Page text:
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Discussion Starter #1
We have been having a debate around our place about where do you draw the line between dualsport and trail/dirt. Dualsporting to most seems to be secondary roads such as gravel and one lane paved roads. I personally like unimproved roads or good trails/singletrack.I think any ole dirt road or primitive road falls into this catagory.But as the (sport) grows I hear alot of people talking about dualsporting as just traveling and camping.Now many of you have seen my post on riding and where I ride,and I consider that dual sporting.Kay on the other hand calls some of that trail riding.Dunno,how about your opinion.Where should we draw the line for definition.Gravel/maintained roads? Include unimproved roads? Or anything other than single track.Not that it makes any differance in the long run.It all will boil down to what you want to ride.Some people I ride with we look for the least traveled path or worst road we can find.Others just want to travel gravel,and then only when dry.It is,as a deciding factor riding within your ability.I always try to improve my ability by riding the rough stuff and,to me,that helps make you a better rider.Not everyone likes to get dirty.I myself do not like mud,but deal with it.Learning to ride in mud takes some practice and prepares you for anything you may run into,thus,imho,making you a better rider.My favorite riding here in the east are the unimproved/abandoned county roads.We are fortunate to still have tons of em.So,after this little ramble,what's your opinion of dualsporting? Where should we draw the line.
 

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Any combination of the above + some pavement.

In my opinion, If you are not traveling on at least a few surfaces that require a tag on the ride then it is not Dualsporting.
 

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This may be totally off the subject, but I think that this is exactly what makes the KLR shine. We each have our own definition of what dual sport riding is and the KLR lets each of us achieve that point of fun and room to improve ability if it is so desired. I can't physically do the rough stuff, I am pretty much limited to gravel, single lane black top and some unimproved dirt roads. That to me is dualsporting. Some of you guys can ride them bikes like they are 200 pound 125's on single track lanes and I have the greatest respect for those of you that can do that, and that style of riding is also dualsporting for you. I don't know that you can definitivley break it down to a specific definition because the boundries seem to only be limited by the riders.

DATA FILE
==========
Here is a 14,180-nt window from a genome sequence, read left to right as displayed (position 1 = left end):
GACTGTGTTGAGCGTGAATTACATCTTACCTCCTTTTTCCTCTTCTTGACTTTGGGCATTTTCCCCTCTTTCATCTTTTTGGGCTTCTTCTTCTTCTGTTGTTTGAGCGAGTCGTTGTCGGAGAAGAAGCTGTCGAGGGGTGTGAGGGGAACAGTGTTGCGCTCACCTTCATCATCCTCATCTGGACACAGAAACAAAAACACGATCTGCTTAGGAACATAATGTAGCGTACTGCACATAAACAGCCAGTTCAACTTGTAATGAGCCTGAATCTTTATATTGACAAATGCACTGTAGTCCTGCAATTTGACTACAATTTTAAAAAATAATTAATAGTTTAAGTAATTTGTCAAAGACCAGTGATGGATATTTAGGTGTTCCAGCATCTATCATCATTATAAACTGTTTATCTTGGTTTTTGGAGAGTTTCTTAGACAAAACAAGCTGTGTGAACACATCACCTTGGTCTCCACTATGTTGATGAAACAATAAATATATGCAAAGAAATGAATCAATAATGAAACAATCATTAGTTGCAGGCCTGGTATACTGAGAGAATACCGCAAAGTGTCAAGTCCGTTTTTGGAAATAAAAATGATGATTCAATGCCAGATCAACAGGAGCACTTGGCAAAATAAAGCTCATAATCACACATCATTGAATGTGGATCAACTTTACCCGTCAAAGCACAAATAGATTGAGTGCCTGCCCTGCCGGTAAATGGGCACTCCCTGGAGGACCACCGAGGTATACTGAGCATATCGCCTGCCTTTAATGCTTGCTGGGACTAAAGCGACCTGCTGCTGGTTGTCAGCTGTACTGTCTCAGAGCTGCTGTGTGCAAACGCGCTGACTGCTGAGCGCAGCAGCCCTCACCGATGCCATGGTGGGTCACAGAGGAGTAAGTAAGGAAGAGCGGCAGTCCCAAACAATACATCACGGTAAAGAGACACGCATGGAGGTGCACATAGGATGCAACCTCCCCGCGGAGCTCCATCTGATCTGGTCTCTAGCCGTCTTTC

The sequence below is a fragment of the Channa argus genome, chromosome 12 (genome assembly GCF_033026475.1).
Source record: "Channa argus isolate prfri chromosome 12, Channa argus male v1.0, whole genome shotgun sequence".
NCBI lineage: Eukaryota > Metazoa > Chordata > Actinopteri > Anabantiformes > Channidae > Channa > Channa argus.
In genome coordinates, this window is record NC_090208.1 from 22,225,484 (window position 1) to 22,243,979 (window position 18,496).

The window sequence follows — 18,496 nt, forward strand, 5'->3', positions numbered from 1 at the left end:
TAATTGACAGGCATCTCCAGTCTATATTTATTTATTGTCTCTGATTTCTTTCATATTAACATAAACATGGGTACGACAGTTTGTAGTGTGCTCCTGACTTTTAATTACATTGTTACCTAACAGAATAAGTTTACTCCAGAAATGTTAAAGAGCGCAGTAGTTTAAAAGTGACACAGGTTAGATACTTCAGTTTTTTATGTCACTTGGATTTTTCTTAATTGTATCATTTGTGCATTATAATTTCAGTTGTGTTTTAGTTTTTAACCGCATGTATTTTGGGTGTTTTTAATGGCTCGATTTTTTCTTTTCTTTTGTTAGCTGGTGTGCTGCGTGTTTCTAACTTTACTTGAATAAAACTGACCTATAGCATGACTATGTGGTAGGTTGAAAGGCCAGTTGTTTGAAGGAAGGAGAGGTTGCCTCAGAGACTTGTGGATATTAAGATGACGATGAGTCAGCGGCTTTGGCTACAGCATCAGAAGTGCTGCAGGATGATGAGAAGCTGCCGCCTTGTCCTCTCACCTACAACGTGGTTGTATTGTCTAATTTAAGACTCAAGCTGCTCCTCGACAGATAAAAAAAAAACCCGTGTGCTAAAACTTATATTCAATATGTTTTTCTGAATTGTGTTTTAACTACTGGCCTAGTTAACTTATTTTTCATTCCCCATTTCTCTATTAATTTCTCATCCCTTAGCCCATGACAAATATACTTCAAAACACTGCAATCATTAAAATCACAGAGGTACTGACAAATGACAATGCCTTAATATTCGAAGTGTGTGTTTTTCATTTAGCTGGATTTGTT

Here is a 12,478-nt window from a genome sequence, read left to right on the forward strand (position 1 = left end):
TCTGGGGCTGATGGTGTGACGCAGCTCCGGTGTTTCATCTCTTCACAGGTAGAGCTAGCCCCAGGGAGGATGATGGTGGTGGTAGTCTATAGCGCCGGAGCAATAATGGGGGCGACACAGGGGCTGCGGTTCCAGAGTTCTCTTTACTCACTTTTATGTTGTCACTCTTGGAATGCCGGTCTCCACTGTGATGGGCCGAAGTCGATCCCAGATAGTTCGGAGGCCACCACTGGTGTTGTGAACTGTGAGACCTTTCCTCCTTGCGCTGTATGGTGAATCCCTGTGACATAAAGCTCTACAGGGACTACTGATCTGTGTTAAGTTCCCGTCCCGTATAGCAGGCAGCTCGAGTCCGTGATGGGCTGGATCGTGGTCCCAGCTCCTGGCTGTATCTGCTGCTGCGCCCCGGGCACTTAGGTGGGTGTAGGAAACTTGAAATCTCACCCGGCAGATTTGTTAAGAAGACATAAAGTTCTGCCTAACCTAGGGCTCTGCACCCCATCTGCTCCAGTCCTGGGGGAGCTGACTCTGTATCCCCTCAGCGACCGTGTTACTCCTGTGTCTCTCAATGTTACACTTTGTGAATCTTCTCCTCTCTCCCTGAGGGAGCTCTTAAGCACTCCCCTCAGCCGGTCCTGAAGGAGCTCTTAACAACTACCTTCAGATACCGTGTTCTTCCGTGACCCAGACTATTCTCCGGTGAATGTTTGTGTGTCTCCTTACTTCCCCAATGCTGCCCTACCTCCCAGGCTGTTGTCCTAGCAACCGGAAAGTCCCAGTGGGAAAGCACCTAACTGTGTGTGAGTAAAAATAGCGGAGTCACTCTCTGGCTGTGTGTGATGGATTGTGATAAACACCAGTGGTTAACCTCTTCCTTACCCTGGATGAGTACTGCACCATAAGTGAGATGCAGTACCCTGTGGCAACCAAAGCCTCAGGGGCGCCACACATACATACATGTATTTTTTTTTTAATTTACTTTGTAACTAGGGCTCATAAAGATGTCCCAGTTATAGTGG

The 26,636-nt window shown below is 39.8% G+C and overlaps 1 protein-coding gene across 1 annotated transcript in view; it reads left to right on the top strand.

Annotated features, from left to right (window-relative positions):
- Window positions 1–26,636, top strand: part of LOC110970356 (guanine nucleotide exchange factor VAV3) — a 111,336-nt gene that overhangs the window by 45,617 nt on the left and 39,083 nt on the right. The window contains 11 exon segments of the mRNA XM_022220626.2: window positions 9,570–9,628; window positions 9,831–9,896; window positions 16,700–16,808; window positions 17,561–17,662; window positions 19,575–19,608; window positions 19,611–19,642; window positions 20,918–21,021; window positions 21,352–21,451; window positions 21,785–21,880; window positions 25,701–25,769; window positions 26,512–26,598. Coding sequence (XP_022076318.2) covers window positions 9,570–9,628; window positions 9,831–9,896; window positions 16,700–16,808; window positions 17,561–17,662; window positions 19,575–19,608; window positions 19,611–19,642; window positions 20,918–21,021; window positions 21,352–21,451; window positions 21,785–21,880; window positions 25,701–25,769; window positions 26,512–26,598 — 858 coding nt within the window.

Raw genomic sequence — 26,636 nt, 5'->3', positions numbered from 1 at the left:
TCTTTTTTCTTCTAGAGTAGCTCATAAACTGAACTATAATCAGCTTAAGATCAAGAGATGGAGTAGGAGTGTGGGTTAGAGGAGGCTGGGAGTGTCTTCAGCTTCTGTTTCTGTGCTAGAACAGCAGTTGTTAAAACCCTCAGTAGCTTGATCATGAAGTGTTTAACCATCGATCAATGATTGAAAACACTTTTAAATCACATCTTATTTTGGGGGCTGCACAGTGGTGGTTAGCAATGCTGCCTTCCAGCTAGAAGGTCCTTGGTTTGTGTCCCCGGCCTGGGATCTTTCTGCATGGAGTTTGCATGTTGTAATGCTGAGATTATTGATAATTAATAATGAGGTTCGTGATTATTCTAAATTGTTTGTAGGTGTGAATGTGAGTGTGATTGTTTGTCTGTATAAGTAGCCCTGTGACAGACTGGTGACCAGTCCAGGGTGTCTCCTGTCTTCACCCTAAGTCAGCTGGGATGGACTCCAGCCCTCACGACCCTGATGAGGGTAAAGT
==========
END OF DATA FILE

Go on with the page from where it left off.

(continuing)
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Here is a quote from a buddy, which too me defines dual-sporting best:

He rides to where the road ends... Then he speeds off into whatever is in front of him...
 

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I have been "Dual sporting" since I started riding in the 60s & didn't know it.
I prefer the dirt but need a plate to get there so I get a "Dual sport" rather than a "dirt" bike or a "street/road" bike.
The term is new to me but the concept and practice is older than I am. I think that somewhere along the way someone gave it a name that stuck.
My first "new" ride was a 1967 Yamaha DT-1 (250 2 stroke - I was only 220 lbs then). Went everywhere with it.
I do my share of trails around here but with the KLR geared down I don't like to slab long distance so I truck it if I have to travel over 50 miles or so.

John
 

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Discussion Starter #7
I have been "Dual sporting" since I started riding in the 60s & didn't know it.


John
That's kinda what I've been doing too_Only since the 70s thou.:)


Joern,glad to hear everything is ok with you and Tom.Coulda been much worse!


I like to think dualsporting is an adventure up and beyound the normal plane of riding.I would think that as long as the individual riding is adding alittle excitment to his ride,your having an adventure.It really doesn't matter if you can throw them around in the dirt or not,just as long as you get out there and ride.I believe the more expierience you have the safer you will be.Lets ride!!!!